The sefer Ta'amei HaMinhagim (page 251) writes that the Jewish month of Iyar is a time for refuah (healing). אייר is an acronym for אני ה' רפואך (I am HaShem, your Healer). Additionally, he cites the B'nai Yissaschar, who teaches that most weakness and illness come from foods which are harmful to a person's nature or composition.  The Rambam (Hilchos De'os 4:15) writes likewise.  See also Kitzur Shulchan Aruch chapter 32.

The mahn began to fall in this month (on the 16th day of Iyar 2448). It was the perfect food, from which no sickness, pain or even waste matter resulted (as Dovid HaMelech refers to it in Sefer Tehillim--"lechem abirim"). It even cured those who were ill. Therefore, HaShem left the curative nature of the month in effect for all generations. Accordingly, Iyar is a time of segulah l'refuah.

The mahn was the perfect amount with the ideal nutrients – and its taste was as exquisite as the spiritual level of the consumer. So how can we best replicate that experience with the foods available to us? How can we fine tune our eating behaviors to keep ourselves in the best physical and spiritual condition – and not damage our bodies and souls through improper eating, thus requiring a necessary refuah (G-d forbid).

Our bodies are finely tuned, extremely complex mechanisms. They thrive with proper care, and can be easily damaged through insufficient, or inappropriate handling. This is most clear in regard to our eating – for food is the fuel that sustains us, giving us vitality and energy to maximize our day. A car is not going to go very far, or very fast, without the right amount and right type of gasoline.

Good eating habits have three components – appropriate choices, appropriate quantities and appropriate times of the day. The right choices mean that we select foods based on our bodies’ needs more so than on our immediate cravings. HaShem blessed us with a bountiful selection of healthy choices (proteins, grains, vegetables, fruits) that we can prepare in delicious ways. There’s no excuse for not being able to get a geshmak and gezunt at the same time.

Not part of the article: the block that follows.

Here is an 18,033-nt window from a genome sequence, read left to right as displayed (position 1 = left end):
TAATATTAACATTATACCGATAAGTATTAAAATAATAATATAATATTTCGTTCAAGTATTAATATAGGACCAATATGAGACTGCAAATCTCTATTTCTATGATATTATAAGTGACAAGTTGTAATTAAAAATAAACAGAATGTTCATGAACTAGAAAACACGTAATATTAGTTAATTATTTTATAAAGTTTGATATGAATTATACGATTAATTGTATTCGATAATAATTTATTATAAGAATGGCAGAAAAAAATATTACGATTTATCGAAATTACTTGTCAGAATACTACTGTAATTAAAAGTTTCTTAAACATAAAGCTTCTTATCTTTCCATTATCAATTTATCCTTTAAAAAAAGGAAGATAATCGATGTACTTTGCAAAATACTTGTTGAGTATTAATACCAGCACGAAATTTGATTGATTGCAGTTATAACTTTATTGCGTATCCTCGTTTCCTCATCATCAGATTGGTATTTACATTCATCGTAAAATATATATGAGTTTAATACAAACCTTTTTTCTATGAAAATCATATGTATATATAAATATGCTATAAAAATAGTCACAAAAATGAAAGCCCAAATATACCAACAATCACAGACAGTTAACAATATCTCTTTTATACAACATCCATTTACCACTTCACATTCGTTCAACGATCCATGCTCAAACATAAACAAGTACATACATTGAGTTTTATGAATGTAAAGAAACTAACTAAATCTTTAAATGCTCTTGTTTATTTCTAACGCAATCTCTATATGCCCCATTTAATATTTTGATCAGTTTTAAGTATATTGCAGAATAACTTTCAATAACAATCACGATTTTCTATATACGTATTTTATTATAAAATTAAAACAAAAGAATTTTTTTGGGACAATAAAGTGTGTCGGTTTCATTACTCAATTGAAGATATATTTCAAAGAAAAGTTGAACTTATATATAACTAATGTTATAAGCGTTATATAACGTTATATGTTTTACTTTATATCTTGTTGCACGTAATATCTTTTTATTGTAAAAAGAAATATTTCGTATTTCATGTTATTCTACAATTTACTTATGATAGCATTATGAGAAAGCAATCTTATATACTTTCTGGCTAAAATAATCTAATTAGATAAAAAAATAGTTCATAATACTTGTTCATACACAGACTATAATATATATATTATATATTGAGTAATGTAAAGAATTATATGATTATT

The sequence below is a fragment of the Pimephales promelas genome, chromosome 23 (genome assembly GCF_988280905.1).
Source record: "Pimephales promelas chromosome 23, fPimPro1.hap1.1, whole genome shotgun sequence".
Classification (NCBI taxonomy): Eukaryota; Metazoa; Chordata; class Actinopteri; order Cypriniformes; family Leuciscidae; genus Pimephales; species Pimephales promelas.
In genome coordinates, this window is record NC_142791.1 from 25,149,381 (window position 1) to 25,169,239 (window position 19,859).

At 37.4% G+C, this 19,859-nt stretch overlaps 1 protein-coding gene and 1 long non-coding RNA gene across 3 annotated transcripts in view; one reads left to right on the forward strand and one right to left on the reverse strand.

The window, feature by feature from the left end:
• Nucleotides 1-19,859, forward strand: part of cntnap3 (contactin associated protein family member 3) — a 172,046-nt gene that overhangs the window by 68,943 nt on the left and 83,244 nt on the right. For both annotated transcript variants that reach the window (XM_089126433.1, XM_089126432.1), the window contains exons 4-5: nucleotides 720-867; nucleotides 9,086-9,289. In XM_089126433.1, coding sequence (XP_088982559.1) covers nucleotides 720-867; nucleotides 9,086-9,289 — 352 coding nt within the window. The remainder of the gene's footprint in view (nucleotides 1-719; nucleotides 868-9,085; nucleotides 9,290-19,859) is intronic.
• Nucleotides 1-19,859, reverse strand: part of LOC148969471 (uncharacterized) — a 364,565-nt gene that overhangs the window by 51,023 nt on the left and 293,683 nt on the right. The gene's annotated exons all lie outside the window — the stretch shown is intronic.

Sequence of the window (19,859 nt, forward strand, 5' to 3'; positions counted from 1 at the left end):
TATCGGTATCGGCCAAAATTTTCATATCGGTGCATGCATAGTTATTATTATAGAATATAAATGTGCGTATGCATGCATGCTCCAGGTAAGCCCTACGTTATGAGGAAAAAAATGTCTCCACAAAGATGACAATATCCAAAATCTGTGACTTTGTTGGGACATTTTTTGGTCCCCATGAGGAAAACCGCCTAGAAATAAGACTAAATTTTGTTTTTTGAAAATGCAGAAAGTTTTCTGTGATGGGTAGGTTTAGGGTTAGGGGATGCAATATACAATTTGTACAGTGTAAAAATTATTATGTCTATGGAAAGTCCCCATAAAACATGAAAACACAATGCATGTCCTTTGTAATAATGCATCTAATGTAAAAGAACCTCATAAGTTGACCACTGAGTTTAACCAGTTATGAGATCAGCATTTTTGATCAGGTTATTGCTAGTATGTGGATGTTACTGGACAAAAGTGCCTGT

However, a person can overeat even the right foods. The chicken might taste really good, but our body only needs one portion. Appropriate quantities mean not eating too much, or too little. Both overflowing our tank, and under filling it, have serious ramifications.

And lastly, we can have a handle on the right choices and amounts, but push off our eating until late in the morning, or late at night – both of which are not beneficial. Breakfast is exactly that – we are breaking a fast from having not eaten since the night before. Our bodies desperately need nutrition soon after waking in order to have ample energy to start the day. Getting off on the wrong foot often results in trying to catch up by unhealthy snacking throughout the day.

Our bodies need a proper breakfast, lunch and dinner at the proper times – ideally four to six hours apart.  Eating late at night is the last thing a person needs. If we go to sleep on a full stomach, why are we often uncomfortable and not feeling fully rested in the morning? Because we are causing our bodies to do highly conflicting tasks – to spend significant energy to digest a full meal at the same time as trying to gain valuable rest while sleeping. The two don’t work hand in hand. Proper digestion doesn’t occur, and proper rest is not a result.

Iyar is the perfect time to adjust our behaviors with food so we don’t have to end up seeking a refuah as a consequence of our actions – but rather treat our bodies in the way in which HaShem directs us, for prevention is truly the best medicine.

Rabbi Glaser is a certified Nutrition/Wellness Consultant and Weight-Management Specialist. He can be reached at 732.578.8800 ,,